Reading Spaces: Unusual Bookshelves

For the longest time, I’ve always described my personal decorating style as beachy glam. Lots of white, blues, and greys with seaside and metallic accents. Recently though I realized that there’s such a thing called Transitional style and that pretty much describes my decor as well. Houzz has a nice definition of Transitional style here. Because of my style preferences, I’m a big fan of white furniture and of course, white bookshelves. I also love simple furniture with lots of straight lines. But for the person whose style is a little more edgy and modern, I’ve put together a few ideas for unusual book storage solutions. Some of these bookshelves look like modern art!

All images via Houzz

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Reading Spaces: Summer Lounging

Summer will be here before we know it and I’m already dreaming of whiling away lazy summer days with a good book. Truth be told, I burn easily so there isn’t a lot of difference between reading during the summer and reading during any other time of year. But that doesn’t stop me from fantasizing about basking in the sun, preferably on one of these comfy porch swings!

All images via Houzz

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Reading Spaces: Children’s Room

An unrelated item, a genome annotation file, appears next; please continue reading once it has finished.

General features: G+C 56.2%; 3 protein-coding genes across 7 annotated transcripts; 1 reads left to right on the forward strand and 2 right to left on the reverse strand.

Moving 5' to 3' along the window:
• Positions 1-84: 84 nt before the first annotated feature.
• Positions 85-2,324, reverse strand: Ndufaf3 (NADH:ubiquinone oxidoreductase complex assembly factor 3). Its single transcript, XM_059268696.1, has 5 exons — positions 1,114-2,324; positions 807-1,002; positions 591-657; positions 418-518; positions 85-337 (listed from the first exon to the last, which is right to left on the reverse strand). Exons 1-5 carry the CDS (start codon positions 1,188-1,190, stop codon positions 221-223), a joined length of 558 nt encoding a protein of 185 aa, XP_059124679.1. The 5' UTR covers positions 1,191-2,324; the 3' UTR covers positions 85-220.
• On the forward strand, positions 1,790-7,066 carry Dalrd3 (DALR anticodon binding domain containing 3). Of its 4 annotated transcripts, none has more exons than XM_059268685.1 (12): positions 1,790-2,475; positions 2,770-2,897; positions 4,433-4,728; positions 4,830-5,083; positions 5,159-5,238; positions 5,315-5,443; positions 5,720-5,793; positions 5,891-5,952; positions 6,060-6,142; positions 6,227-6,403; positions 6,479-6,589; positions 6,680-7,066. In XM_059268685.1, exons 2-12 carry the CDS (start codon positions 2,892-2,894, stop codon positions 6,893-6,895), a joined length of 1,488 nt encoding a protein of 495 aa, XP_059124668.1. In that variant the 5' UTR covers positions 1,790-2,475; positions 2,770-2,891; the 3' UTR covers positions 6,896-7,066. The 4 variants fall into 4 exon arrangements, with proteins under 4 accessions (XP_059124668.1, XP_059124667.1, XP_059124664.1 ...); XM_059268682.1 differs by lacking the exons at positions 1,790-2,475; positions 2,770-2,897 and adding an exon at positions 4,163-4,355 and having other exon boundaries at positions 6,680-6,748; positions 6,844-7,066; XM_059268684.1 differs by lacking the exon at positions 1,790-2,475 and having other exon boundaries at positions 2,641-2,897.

One of my very good friends is having her first baby this summer. And that’s got me thinking a lot about how raising child is so different than when we grew up. 1995 is roughly considered to be the year the internet really became a thing for the average consumer in America. I was five years old at the time. We didn’t get an internet-connected computer until I was eight. I grew up part of the last group of children that really didn’t have an internet-connected computer at home during their formative years. The last group where playtime meant books and toys and going outside. Yes, we had a tv. But it’s not like it is now, where families have multiple tvs, computers, tablets, and smartphones in the home and on their person. A recent NPR interview with Adam Alter, the author of Irresistible, a new book about how technology is designed to be addicting, featured a section on usage guidelines for parents of young children. You can listen to that interview here.